Tips for Reducing Sugar Intake
Too much sugar can lead to weight gain and tooth decay. Aim to have no more than 6 teaspoons of added sugar each day.
Where do we find sugar?
Natural sugars found in foods and drinks
Fruit and milk products
These foods also contain nutrients like protein, calcium, fibre, vitamins and minerals. We should eat these foods every day.
Sugar added to foods and drinks
Ultra-processed foods and drinks
These foods are high in energy (kilojoules) and don't have the nutrients our body needs. We should minimise the amount of these foods and drinks that we eat.
How to choose healthier packet foods
1. Read the nutrition information panel
To find out the amount of sugar in a food, check the ‘per 100g’ column of the nutrition information panel and compare this against our guide. Remember that food labels in Australia don’t list the amount of naturally occurring sugar and added sugar separately.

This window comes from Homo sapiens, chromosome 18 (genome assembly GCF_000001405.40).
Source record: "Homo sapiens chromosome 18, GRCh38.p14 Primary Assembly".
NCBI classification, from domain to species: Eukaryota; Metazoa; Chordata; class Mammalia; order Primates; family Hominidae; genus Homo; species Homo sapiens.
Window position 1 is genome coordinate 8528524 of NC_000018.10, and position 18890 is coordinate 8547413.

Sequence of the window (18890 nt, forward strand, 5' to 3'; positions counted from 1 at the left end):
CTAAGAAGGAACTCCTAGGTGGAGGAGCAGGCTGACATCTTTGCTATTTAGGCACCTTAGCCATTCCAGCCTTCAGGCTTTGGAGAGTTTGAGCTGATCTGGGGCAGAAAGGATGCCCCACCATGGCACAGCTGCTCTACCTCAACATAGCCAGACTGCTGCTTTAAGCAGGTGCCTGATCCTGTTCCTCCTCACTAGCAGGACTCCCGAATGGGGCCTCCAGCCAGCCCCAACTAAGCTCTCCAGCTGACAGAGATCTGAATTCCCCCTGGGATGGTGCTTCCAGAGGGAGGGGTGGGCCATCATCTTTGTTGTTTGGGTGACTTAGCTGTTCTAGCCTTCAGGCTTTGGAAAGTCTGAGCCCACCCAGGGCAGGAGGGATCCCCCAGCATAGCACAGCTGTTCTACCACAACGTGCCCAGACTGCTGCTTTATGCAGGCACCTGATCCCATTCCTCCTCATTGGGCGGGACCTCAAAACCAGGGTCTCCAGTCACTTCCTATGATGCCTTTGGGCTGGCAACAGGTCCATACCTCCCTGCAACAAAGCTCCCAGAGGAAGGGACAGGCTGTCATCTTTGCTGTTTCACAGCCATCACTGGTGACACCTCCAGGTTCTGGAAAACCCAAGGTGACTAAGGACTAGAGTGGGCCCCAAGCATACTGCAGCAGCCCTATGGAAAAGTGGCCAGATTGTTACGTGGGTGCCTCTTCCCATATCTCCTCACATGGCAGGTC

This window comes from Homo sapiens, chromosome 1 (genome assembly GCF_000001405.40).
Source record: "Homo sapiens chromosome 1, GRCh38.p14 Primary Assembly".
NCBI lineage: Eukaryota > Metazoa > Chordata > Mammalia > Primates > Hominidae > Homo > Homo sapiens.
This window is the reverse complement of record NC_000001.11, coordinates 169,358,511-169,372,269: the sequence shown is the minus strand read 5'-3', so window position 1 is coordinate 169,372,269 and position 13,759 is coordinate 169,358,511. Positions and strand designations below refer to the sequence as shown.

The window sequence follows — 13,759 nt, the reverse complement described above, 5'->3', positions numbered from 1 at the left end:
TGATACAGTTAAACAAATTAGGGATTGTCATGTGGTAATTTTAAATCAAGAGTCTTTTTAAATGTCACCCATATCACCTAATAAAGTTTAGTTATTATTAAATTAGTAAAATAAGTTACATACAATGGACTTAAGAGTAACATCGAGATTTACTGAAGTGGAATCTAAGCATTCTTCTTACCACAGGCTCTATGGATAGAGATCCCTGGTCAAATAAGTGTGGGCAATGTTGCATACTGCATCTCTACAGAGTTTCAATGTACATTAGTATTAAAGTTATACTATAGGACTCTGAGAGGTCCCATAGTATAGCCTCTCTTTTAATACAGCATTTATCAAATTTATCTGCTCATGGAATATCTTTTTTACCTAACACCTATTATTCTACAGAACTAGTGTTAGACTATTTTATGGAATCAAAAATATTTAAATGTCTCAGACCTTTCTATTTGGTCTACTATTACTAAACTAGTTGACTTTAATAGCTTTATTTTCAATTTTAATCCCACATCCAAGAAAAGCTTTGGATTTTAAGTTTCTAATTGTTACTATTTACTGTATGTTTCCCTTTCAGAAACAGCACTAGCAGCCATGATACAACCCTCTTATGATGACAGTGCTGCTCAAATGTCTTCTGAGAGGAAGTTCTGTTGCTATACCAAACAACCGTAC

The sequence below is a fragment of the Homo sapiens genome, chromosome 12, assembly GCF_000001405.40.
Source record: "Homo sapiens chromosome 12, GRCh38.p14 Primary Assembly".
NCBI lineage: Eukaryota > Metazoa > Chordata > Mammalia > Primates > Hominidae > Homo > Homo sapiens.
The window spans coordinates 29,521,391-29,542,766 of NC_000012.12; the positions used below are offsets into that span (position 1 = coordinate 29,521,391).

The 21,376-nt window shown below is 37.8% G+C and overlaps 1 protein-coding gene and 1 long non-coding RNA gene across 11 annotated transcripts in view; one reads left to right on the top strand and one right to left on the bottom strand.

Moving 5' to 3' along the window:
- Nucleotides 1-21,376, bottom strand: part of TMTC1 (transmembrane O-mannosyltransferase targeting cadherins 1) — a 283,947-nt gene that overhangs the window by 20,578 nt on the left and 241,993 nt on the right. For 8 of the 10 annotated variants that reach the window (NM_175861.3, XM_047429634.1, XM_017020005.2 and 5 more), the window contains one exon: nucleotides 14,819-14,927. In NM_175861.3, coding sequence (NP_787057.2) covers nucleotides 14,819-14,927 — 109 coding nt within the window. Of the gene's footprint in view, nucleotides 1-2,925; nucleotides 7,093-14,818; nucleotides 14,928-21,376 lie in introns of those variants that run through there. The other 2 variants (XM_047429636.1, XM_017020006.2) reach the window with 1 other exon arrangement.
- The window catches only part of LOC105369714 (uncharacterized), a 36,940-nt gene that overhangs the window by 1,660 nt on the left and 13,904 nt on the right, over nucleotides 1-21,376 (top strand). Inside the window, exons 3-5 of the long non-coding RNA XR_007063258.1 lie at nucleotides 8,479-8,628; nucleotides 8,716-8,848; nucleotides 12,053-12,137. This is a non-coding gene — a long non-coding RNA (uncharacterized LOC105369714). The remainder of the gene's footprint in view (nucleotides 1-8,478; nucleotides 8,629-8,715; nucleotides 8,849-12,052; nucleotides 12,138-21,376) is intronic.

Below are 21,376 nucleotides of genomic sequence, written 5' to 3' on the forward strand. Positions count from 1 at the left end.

|Less than 5g
|5 - 15g
|More than 15g
For drinks, we recommend sticking to those without any added sugar. Still or sparkling water (add herbs or slices of fruit for a flavour boost), plain milk or unsweetened tea or coffee are great options. Low-sugar drinks can be helpful if you’re not quite ready to make the switch to plain water. Flavoured water with minimal or no added sugar has less sugar than other sugary drinks.
2. Check the ingredients list
Some healthy foods like breakfast cereals and yoghurt contain natural sugars AND are sweetened with added sugar. Read the ingredients list and choose products with no added sugar. The natural sugar from fruit and milk is okay. Sugar may be hidden on the ingredients list under a different name. Watch out for these sneaky names for sugar.
Other names for sugar on the ingredients list
Barley malt extract
High fructose corn syrup
Brown rice syrup
Rice malt syrup
Fruit juice/puree concentrate